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Tuesday, May 18, 2021

Antonietta’s garden: a humanistic landscape

I recently visited an exciting and beautiful property in Canberra’s Inner South, owned by master gardener extraordinaire, Antonietta. The Griffith home was built by her parents in 1959, who emigrated from Italy with Antonietta and her siblings.

Antonietta has been reproducing carnations via cuttings for many years. The original plant was her mother’s, which grew over 40 years ago.

Antonietta has transformed what was originally a wholly productive garden into an exotic and productive one. There are still some remnant plantings, including a stunning grape vine arbour, a gorgeous olive tree, a persimmon and several thriving citrus trees. Antonietta is a passionate and creative gardener, who is “good with gardens but not with names” – but frankly, who wants to label such botanical wonder?

Antonietta has established the garden using mostly unwanted plants, as well as cuttings and seeds from friends and family. One lovely example is of a carnation Antonietta propagates via cuttings, which is a descendant of a plant her mother grew at least 40 years ago. She has also upcycled and salvaged much of the garden art throughout.

The garden is full of most plant groups and I would describe the style as ‘semi-formal meets cottage’. It is healthy, vibrant and thoughtfully set out. Antonietta has skilfully grown like plants together, seamlessly connecting them and creating harmony.

Antonietta’s thriving vegetable patch includes a self- named variety of tomato called ‘Love Heart’, which she brought back from Italy nine years ago.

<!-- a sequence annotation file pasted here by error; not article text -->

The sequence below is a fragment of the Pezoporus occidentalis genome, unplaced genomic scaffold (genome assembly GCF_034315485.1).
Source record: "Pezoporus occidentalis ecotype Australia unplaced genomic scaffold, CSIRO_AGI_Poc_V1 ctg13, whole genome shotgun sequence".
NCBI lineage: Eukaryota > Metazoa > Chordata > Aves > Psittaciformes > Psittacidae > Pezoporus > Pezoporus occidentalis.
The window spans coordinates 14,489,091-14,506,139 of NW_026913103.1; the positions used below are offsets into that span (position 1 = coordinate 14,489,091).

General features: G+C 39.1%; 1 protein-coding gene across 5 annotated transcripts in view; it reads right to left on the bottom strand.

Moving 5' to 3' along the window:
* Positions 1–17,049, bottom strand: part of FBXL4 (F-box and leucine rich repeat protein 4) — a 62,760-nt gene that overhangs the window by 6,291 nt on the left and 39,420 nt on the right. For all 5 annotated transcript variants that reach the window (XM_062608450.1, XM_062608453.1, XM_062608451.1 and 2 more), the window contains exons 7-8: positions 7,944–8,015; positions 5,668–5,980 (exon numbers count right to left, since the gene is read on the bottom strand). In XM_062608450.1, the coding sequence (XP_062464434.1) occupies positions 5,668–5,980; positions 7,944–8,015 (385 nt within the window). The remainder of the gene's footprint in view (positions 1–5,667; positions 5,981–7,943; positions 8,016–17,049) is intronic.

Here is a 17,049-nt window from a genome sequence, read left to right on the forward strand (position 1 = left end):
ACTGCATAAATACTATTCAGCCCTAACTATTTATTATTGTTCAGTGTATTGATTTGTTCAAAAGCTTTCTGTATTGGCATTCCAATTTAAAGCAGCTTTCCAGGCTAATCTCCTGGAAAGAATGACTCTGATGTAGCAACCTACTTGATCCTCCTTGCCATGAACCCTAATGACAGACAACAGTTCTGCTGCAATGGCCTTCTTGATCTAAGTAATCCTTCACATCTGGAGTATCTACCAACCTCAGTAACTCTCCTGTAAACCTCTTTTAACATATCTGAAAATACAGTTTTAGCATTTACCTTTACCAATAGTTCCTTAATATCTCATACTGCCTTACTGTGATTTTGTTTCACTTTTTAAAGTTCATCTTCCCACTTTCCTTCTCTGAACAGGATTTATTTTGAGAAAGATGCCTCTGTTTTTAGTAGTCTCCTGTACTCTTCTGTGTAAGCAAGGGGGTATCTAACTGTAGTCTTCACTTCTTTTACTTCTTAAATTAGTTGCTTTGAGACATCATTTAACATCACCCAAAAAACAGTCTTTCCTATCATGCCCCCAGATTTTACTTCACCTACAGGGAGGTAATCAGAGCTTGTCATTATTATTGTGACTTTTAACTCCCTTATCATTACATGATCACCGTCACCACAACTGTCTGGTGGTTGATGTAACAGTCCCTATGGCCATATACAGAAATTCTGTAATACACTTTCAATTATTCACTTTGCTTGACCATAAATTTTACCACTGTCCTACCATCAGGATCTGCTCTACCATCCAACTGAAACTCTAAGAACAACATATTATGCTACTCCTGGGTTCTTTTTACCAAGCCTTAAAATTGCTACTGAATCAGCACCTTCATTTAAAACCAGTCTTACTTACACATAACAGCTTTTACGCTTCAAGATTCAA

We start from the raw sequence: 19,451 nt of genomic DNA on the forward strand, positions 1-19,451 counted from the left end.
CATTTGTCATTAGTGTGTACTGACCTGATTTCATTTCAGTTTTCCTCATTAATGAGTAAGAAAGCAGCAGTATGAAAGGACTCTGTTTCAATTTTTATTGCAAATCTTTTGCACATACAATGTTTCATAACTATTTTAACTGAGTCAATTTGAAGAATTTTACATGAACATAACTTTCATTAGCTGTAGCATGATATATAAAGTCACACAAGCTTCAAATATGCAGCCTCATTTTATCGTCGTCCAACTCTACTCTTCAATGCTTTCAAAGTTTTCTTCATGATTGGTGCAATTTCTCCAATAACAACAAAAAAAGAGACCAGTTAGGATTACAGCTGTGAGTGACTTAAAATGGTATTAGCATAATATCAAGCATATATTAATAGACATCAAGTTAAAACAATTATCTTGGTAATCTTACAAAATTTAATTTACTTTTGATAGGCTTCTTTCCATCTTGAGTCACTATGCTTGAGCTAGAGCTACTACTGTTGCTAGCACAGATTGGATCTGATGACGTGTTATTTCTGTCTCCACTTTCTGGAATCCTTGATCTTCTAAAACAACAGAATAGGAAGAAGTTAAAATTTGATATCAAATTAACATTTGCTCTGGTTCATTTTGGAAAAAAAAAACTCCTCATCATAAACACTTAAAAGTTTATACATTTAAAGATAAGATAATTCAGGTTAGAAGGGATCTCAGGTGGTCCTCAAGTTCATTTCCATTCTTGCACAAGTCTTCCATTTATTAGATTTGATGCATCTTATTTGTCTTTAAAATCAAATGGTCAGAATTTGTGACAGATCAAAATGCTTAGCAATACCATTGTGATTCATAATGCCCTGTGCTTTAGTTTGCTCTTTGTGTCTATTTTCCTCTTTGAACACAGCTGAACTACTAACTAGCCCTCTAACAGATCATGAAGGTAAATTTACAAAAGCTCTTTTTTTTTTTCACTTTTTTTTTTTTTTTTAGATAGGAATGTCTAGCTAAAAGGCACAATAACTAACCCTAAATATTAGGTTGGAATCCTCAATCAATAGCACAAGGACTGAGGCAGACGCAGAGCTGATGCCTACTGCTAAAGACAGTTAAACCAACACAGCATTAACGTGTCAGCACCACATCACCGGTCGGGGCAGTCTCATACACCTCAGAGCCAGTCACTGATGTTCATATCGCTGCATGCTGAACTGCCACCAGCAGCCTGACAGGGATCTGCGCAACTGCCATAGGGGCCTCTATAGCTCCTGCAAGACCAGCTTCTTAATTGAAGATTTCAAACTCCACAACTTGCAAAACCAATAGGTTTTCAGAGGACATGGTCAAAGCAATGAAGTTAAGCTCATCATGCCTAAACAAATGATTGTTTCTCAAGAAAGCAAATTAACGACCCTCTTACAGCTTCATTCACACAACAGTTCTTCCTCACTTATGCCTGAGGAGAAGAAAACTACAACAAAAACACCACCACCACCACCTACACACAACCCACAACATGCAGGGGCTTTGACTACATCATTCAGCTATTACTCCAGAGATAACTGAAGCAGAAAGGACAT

There is a thriving and productive vegetable patch, where Antoinetta grows only varieties favoured by herself and her family, so nothing goes to waste. She adds manure and vegetable compost to the soil each season, which she turns three times before planting, to ensure all manure is thoroughly distributed throughout the soil.

One of Antonietta’s favourite tomatoes is an Italian variety she has dubbed ‘Love Heart’. She brought the seed home from Italy with her nine years ago (via quarantine). The fruit forms in bunches and is heart shaped. The firm flesh has excellent flavour, which Antonietta uses both cooked and fresh. She also grows round, mid-sized capsicums and banana capsicums each summer – both red Italian varieties – delicious fresh and preserved. There are a wide range of culinary herbs in pots close to the kitchen and throughout the garden, including Italian varieties of oregano (pronounced ‘or-eg-anah’) and mint.

Antonietta saves all her own veggie seeds – many are generations old – as well as varieties sourced from Italy and other equally exotic and exciting locations. She keeps all her seed in glass jars in the vegetable crisper of her fridge, which I personally think should be re-named the ‘seed store’ in any garden-friendly house.

Unsurprisingly, with a chef background and Italian heritage, Antonietta is a talented cook and preserver. She kindly shared several of her favourite preserving recipes, which I will include here over the summer.

Antonietta’s large urban garden includes re-homed plants and landscaping features.

Pickled red capsicums


  • Round red capsicums with stems intact (to prevent vinegar being absorbed into the fruit)
  • 1 part white vinegar
  • 2 parts water
  • ½ cup salt
  • Garlic cloves to taste
  • Oregano


Firmly pack uncooked capsicums in large glass jar (including upside down).

Combine and add all other ingredients.

Tightly secure lid to prevent fermentation and spoiling.

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